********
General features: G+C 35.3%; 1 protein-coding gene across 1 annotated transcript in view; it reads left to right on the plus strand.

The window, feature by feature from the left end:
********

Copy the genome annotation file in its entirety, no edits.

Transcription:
General features: G+C 35.3%; 1 protein-coding gene across 1 annotated transcript in view; it reads left to right on the plus strand.

The window, feature by feature from the left end: